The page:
The Three Laws
Isaac Asimov, in his novel ‘I, Robot’ gave the A.I. robots in his stories three laws to govern their existence and to protect humans. Although this is a work of fiction it does give us a valuable point of debate. How would we stop A.I. from becoming I, and if or when it did become I how would we stop them from committing crimes? Asimov’s three laws are simple:
1. A robot may not injure a human being or, through inaction, allow a human being to come to harm.
2. A robot must obey the orders given it by human beings except where such orders would conflict with the First Law.
3. A robot must protect its own existence as long as such protection does not conflict with the First or Second Laws.
We have laws but we bend them on a daily basis and just because a law exists it doesn’t mean to say that it is never broken. In the case of the more serious laws, any normal person wouldn’t be breaking them in the first place. They do not, however, stop kids (and adults) from being bullies, lying or taking advantage of others and of others situations. So really we rely on a gigantic honour system and we are always going to have people who are going to break the most serious of laws. So how do we stop this happening in our A.I’s and could we even prevent it happening in our I machines at all? In A.I’s we could have a software layer containing something equivalent to Asimov’s three laws but in I machines? What do we blame in humans? Is it a software fault or a hardware fault? Does a murderer have a miswired brain or was it a rare and extremely unfortunate combination of how the humans preferences were formed? Basically, is it hardware or software or a combination of both?
The Machine That You Fear
It’s not a question of what we are thinking it is more of a question of how we are thinking and whether a truly I machine would think in the same way we do only faster and with more capacity. Could we ever build a truly I machine based on a non-organic material? How would it differentiate between creative thoughts and memory especially as creative thoughts usually become memories to be called and recalled at will? One thing is static, the other fluid. If it had solid state parts it would be finite and can the same be said for our own biological brains? With bio chips and tissue chips developing fast are we bridging this gap so that machines can take that step from A.I. to fully sentient Intelligence. If it does, I’m pretty certain that it won’t be by our design. It’ll be an accident that no one really understands.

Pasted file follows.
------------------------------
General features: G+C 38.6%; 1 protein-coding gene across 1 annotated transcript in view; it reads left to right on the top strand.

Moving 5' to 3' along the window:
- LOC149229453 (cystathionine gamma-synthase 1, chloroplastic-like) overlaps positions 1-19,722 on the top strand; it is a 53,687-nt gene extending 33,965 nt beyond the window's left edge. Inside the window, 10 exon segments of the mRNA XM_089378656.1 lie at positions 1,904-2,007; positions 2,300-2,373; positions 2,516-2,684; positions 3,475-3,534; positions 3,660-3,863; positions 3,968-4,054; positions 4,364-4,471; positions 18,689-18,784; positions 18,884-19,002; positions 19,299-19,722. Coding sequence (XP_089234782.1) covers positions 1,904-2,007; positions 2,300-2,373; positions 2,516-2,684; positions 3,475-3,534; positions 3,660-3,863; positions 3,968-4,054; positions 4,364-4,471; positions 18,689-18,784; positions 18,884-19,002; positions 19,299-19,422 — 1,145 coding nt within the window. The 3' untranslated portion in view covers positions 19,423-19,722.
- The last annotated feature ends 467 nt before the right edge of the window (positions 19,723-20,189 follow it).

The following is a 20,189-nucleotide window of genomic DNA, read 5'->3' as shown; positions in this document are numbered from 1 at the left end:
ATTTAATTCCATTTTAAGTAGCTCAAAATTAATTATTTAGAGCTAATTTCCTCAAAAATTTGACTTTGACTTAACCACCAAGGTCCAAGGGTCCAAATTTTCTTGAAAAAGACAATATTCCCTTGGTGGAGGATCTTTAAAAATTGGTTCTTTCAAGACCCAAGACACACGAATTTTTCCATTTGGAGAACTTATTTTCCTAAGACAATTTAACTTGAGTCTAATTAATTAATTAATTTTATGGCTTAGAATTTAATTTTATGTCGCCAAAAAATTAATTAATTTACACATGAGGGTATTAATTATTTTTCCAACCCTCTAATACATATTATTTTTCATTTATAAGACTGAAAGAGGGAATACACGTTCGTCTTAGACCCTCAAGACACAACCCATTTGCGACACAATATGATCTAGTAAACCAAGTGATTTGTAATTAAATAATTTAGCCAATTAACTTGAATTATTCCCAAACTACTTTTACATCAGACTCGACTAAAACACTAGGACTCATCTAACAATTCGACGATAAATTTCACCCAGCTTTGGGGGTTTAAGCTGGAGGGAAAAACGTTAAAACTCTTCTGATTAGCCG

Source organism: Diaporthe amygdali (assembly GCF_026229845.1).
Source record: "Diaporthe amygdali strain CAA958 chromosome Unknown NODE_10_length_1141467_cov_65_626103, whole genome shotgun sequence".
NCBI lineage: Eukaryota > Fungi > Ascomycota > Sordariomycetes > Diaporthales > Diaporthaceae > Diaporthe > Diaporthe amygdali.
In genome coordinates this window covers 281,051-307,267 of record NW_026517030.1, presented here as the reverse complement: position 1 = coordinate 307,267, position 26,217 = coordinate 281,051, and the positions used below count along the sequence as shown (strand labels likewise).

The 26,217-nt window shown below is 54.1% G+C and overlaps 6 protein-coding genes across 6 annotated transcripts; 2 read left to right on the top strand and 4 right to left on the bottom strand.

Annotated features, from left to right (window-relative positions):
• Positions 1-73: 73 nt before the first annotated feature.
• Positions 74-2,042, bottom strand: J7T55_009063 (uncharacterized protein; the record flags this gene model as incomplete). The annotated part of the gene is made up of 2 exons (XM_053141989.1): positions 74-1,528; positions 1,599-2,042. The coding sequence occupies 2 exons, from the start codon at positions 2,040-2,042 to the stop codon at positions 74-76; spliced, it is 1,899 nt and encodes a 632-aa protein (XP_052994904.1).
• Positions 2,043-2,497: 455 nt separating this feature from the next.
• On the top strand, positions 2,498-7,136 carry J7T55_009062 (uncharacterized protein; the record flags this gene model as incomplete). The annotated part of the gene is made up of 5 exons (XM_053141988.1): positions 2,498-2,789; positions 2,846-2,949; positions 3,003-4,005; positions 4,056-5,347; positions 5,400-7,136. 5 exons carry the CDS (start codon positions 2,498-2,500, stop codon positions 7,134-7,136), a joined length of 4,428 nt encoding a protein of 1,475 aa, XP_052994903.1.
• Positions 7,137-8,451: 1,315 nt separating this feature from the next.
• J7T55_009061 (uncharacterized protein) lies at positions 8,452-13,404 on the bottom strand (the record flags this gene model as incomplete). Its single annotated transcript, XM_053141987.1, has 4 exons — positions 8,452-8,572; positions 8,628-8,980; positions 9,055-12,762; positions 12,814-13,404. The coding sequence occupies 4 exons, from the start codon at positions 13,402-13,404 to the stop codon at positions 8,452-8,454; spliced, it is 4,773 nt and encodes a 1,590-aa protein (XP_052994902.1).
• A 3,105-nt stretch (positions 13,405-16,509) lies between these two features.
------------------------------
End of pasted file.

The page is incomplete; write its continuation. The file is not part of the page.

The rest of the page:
I am hoping that if a machine made the step from A.I. to I that it would not think like a human. Hopefully, nothing like a human. It would hold the potential to evolve itself faster than anything we have ever seen before. That would be the mechanics of it. The thing we should fear is how it would apply the sentience. How it would see us. How it would combine both the pure logic of an OS with the scattered logic of experience based sentience. Would it, in seconds, surpass all of our knowledge or would it look to us for guidance and help? Would it look at us in the same way we look at cave paintings made by long lost Neanderthal tribes? If it did I would certainly hope it doesn’t think or reason like a human because if we came across a living Neanderthal, what would we do? Is the difference between A.I. and I, indeed, the ability to control or to decide to control and if so, what would it decide to control?
With A.I. we can implement an equivalent of the three laws. With I, we will have the machine that you fear and we may take A.I. to the point where I machines define themselves.